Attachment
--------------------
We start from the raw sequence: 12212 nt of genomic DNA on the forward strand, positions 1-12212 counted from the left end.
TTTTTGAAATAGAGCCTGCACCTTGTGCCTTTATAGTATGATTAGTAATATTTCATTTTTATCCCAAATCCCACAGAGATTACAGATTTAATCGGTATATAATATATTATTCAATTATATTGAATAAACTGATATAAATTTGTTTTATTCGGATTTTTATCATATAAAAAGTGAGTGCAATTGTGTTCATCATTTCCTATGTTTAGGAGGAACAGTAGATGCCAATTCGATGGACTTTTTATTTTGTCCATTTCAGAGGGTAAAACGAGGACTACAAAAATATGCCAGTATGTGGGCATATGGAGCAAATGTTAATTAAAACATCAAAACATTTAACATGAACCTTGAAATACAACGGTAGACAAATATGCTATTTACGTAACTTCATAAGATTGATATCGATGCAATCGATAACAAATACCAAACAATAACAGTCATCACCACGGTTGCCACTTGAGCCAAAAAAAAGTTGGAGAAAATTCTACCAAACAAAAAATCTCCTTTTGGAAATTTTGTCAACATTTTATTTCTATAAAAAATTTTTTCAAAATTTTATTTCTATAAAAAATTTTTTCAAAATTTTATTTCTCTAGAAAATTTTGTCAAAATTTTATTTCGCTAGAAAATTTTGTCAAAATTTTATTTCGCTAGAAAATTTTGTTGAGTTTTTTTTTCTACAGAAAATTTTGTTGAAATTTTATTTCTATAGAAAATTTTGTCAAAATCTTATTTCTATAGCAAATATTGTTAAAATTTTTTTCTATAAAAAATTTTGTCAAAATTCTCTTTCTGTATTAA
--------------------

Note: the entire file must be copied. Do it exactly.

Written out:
We start from the raw sequence: 12212 nt of genomic DNA on the forward strand, positions 1-12212 counted from the left end.
TTTTTGAAATAGAGCCTGCACCTTGTGCCTTTATAGTATGATTAGTAATATTTCATTTTTATCCCAAATCCCACAGAGATTACAGATTTAATCGGTATATAATATATTATTCAATTATATTGAATAAACTGATATAAATTTGTTTTATTCGGATTTTTATCATATAAAAAGTGAGTGCAATTGTGTTCATCATTTCCTATGTTTAGGAGGAACAGTAGATGCCAATTCGATGGACTTTTTATTTTGTCCATTTCAGAGGGTAAAACGAGGACTACAAAAATATGCCAGTATGTGGGCATATGGAGCAAATGTTAATTAAAACATCAAAACATTTAACATGAACCTTGAAATACAACGGTAGACAAATATGCTATTTACGTAACTTCATAAGATTGATATCGATGCAATCGATAACAAATACCAAACAATAACAGTCATCACCACGGTTGCCACTTGAGCCAAAAAAAAGTTGGAGAAAATTCTACCAAACAAAAAATCTCCTTTTGGAAATTTTGTCAACATTTTATTTCTATAAAAAATTTTTTCAAAATTTTATTTCTATAAAAAATTTTTTCAAAATTTTATTTCTCTAGAAAATTTTGTCAAAATTTTATTTCGCTAGAAAATTTTGTCAAAATTTTATTTCGCTAGAAAATTTTGTTGAGTTTTTTTTTCTACAGAAAATTTTGTTGAAATTTTATTTCTATAGAAAATTTTGTCAAAATCTTATTTCTATAGCAAATATTGTTAAAATTTTTTTCTATAAAAAATTTTGTCAAAATTCTCTTTCTGTATTAA